Year: 2008

Coping with cancer through spirituality

Spiritual and religious practices and beliefs may help you to cope with the pain of cancer and with the uncertainty and fear of a cancer diagnosis. Many people rely on faith to make sense of their lives and to feel connected to others — but you may also be looking for a connection to something… Read more »

Cancer and depression

When you have cancer, you will feel down at times; this is perfectly normal. Your everyday life has suddenly changed, you face an uncertain future, and you may need treatment that will take several weeks or months. Even the most cheerful person would feel sadness, grief, and worry. In the beginning After you are diagnosed… Read more »

Cancer and anxiety

If you have cancer, there will probably be times when you feel worried and afraid. As a matter of fact, 44% of people with cancer say that they feel anxious at times, and 23% say that they have a great deal of anxiety. Reasons for anxiety can range from the fear of having cancer-related symptoms like nausea… Read more »

Managing pain due to prostate cancer

What is prostate cancer? Prostate cancer forms in the prostate gland. The prostate gland is found in men, below the bladder and in front of the rectum; it makes and stores semen. Prostate cancer can range from slow-growing, which can be treated fairly simply, to a very aggressive type that calls for a mix of… Read more »

Managing pain due to lung cancer

What is lung cancer? Lung cancer starts in the tissues of the lungs, usually in the cells that line the air passages. It’s diagnosed by looking at some of these cells under a microscope. There are two main types of lung cancer: small cell and non-small cell. Eighty percent of people with lung cancer have… Read more »

Managing pain due to colorectal cancer

What is colorectal cancer? Colorectal cancer includes cancer of the large intestine (the long, muscular tube at the lower end of the digestive system) and the rectum (the last six inches of the colon, where waste leaves the body). Colorectal cancers often start as small, noncancerous growths called polyps. If polyps are found during a… Read more »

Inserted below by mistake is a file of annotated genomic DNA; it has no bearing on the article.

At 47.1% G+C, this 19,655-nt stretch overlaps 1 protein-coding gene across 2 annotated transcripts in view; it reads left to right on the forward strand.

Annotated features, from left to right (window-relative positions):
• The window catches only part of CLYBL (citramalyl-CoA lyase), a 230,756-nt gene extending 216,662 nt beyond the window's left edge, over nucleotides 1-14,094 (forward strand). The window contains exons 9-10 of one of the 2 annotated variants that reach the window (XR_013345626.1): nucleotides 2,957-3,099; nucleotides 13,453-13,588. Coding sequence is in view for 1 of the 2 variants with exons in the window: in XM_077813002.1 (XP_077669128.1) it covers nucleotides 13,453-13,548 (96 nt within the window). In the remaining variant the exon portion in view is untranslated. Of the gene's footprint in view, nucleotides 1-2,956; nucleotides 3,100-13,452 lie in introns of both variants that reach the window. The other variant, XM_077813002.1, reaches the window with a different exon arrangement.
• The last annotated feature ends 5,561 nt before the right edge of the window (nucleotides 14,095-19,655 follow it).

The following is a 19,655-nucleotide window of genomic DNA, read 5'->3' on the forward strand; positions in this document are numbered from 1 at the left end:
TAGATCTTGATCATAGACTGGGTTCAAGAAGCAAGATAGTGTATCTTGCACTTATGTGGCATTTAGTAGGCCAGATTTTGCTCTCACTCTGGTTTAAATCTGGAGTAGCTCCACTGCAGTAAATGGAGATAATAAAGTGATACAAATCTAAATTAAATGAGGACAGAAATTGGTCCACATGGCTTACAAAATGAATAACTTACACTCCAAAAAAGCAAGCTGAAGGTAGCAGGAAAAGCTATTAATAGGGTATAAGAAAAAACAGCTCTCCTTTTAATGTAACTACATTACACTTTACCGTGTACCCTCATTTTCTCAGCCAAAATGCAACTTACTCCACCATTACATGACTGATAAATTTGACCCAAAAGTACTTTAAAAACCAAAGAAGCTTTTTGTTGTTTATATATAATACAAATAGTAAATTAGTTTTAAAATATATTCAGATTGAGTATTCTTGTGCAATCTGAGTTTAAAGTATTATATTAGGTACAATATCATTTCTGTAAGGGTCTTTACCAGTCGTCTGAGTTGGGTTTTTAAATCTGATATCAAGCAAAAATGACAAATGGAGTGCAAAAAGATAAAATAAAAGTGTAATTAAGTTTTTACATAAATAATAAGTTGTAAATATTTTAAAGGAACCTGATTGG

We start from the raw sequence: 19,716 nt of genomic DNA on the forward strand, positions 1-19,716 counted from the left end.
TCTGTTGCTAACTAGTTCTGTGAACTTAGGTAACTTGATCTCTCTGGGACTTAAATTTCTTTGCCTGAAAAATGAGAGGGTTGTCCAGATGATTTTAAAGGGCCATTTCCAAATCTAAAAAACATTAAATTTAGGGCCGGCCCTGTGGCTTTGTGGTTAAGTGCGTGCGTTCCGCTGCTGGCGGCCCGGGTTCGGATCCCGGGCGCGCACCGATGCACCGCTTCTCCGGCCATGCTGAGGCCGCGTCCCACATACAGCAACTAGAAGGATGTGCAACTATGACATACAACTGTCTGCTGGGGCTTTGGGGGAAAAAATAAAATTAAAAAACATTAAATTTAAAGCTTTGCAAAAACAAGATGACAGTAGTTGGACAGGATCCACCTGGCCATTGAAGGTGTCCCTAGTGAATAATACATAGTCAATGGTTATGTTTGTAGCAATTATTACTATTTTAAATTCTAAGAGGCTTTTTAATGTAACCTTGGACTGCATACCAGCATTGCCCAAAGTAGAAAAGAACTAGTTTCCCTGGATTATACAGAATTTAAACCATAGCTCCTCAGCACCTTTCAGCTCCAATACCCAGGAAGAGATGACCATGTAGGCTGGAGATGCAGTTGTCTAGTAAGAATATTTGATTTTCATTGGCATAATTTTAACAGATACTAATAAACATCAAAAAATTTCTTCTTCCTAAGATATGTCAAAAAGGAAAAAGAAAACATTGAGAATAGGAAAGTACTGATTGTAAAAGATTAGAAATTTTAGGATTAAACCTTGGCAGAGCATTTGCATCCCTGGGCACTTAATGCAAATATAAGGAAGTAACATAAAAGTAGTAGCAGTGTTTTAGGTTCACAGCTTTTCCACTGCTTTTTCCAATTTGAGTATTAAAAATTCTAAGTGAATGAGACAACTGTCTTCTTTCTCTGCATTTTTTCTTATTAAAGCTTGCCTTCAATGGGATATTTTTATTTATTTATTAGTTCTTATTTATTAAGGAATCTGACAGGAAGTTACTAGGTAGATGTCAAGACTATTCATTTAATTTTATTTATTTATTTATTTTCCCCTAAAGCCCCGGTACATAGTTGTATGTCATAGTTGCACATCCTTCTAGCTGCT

Managing pain due to breast cancer

What is breast cancer? Breast cancer is the most common type of cancer in women. Malignant (cancerous) tumors are most often found in the ducts (tubes that carry milk to the nipple) and sometimes in the lobules (glands that produce milk).When cancer spreads outside of a duct or gland to other breast tissue, it’s called… Read more »

Coping with pain after cancer surgery

Cancer surgery is scary for most people. You might worry about what will happen during the operation. You may wonder what the surgeon will find, and whether you’ll be in pain afterwards. It’s common to feel alone at this time, and to be anxious about the future. This article will help you to understand the… Read more »

Cancer-related fatigue

How is cancer-related fatigue different from just being tired? Most people are tired after work or exercise, but resting or sleeping can usually make them feel better again. Cancer-related fatigue is different, though: It can be an overwhelming, daily lack of energy that is not helped by rest or sleep. Cancer-related fatigue is not only… Read more »

Understanding metastasis

When cancer spreads: metastasis Cancer usually starts as a tumor in an organ or tissue of the body — except for leukemia or lymphoma, where it affects the blood cells instead. When cancer spreads to other parts of the body beyond the area where it began, it is called metastasis (pronounced meh-TAS-tuh-sis). When cancer is found in… Read more »